Now, this is fascinating because when the Deadpool footage that dropped last summer and had him entirely in costume, we all celebrated it. But 8 months later, it's like here we go again... " He's in costume!!!" People love his look. I've said before that Deadpool is like Boba Fett in that he was instantly popular on arrival. Both characters arrived as a visual first, with some mystery. But you first saw them—boom, instant love. The mail following Deadpool's first appearance was overwhelming. He was in every other issue, if not every issue after he first appeared. The fans have always been in Deadpool's corner. His look, plus his attitude, creates a powerful connection. Look at the row of action figures and statues I have on display, each posed in a striking action gesture with guns and swords. They're not talking, but man do they look cool. There's never a shortage of Deadpool action figures and statues. One of his action figures in 2010 was the number one toy of 2014. He's just a powerful visual, and that fact is further supported by the massive cosplay presence I encounter every convention I go to. Over the last several years, there's far more Deadpool's on the show floor than any other character—except maybe Stormtroopers.
From a purely design standpoint, what do you think makes the costume you created so iconic?
Black and Red is a great combination. Plus the full face mask has always been a winner. Beyond the obvious Spider-Man influence, there are other characters, ironically in the Spider-Man family, like The Prowler. I believe in putting it all out there, and the Spidey look, one of the best character designs ever, was always influential. I threw some pouches, guns, and swords into the mix, and it seemed to have worked.
Was Wade's sense of humor something you modeled off your own?
I'm a total smart ass, always have been. But, so is Fabian Nicieza, and he provided the dialogue and the snappy patter that established the tone for everything followed. Period, end of story.
You've mentioned Wade's fighting ability a few times now. He comes to the party with guns, katanas, and and excels at hand-to-hand combat. Does he prefer one over the other? When you created him, where did you see him learning all of these skills?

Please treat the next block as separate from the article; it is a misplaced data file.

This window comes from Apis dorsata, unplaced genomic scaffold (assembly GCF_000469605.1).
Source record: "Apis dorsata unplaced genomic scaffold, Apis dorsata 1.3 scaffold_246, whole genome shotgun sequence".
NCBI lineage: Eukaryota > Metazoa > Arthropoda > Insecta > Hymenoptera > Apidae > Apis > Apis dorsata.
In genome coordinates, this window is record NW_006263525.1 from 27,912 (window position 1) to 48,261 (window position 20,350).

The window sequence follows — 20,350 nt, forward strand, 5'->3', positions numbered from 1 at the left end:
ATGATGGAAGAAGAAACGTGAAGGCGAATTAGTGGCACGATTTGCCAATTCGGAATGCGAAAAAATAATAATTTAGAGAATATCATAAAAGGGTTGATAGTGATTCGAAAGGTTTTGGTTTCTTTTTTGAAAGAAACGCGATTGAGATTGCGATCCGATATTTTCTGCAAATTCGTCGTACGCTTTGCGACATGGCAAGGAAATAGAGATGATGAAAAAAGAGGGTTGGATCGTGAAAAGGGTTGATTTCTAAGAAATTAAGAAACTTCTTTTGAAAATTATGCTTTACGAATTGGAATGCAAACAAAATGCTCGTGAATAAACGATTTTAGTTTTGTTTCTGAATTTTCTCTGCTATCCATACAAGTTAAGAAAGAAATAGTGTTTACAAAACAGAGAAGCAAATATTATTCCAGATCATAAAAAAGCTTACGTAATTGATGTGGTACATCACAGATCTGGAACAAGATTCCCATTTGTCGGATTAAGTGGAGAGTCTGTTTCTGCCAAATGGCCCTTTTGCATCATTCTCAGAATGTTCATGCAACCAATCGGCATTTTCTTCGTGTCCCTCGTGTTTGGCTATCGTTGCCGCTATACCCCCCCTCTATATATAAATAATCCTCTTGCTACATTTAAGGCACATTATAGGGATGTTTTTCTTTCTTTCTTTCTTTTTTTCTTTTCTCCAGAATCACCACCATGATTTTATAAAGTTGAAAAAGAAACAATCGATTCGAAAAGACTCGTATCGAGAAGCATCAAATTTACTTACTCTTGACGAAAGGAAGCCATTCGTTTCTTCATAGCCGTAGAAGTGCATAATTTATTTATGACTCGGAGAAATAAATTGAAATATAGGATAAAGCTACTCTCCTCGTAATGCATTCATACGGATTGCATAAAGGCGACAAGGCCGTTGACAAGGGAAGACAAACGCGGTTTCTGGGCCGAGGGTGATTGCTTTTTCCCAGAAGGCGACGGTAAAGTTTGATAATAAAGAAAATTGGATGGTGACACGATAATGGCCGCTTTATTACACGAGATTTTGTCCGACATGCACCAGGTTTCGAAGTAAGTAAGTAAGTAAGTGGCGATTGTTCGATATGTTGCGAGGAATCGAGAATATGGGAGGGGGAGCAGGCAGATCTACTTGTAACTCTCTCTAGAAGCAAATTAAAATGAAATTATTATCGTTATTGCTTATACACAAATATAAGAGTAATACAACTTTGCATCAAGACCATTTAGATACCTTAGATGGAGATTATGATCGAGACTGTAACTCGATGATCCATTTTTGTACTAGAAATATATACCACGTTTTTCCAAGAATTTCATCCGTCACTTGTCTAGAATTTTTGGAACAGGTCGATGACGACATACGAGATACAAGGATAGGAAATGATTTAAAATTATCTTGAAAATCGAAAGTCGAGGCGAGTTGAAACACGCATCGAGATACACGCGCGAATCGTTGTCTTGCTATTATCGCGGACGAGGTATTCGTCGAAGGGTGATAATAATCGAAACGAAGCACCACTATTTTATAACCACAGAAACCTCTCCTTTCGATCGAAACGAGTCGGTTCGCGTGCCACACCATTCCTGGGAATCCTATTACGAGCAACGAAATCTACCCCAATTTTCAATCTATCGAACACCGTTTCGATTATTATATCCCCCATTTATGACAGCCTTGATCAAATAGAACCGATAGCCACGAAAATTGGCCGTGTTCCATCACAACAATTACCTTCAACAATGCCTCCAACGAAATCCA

Soldier of Fortune. He submits to the Weapon X program and is transformed but messed up horribly in the process. He's the Danny Devito to Arnold Schwarzenegger's Wolverine: one is perfected, one is the "junk".
Do you have a favorite Deadpool story?
Yes, a short story from Deadpool #900 written by Fred Van Lente with incredible storytelling and art by Dalibor Talajic. It's a silent story where Deadpool battles these criminal mimes. It's always nearby, wonderfully choreographed and violent!
Lastly, while I know you can't talk much about the movie just yet, but you've been involved in this process longer than anyone involved. Can fans expect a kick ass Deadpool film that's faithful to his origins?
I'm telling you with great conviction, and great anticipation for the satisfaction everyone is going to experience, that the Deadpool film is tremendous. It's tremendous fun. It has everything. In the same manner that Robert Downey Jr. co-opted Tony Stark/Iron Man and now seems to "own" him in that way that you can't imagine Iron Man without him, that's what will happen with Ryan Reynolds and Deadpool. The Tony Stark I grew up with wasn't as snappy and as quippy as Downey Jr. made him, but now I only think of his performance. That is what is going to happen here with Ryan and Deadpool. You can see it happening already. It's a complete ownership of a role that we are all going to rally around. This Deadpool film will establish Deadpool on a global scale. In addition to being brilliantly raucous, crazy, violent, and action packed, the Deadpool film has tremendous heart and soul. Prepare for an experience that you haven't encountered yet.It's new template in the way that Guardians of the Galaxy established a new tone for the franchise. Deadpool will do the same.
So ComicBook.com fans, what do you think? Are you even more excited for Deadpool now? Let us know in the comments below!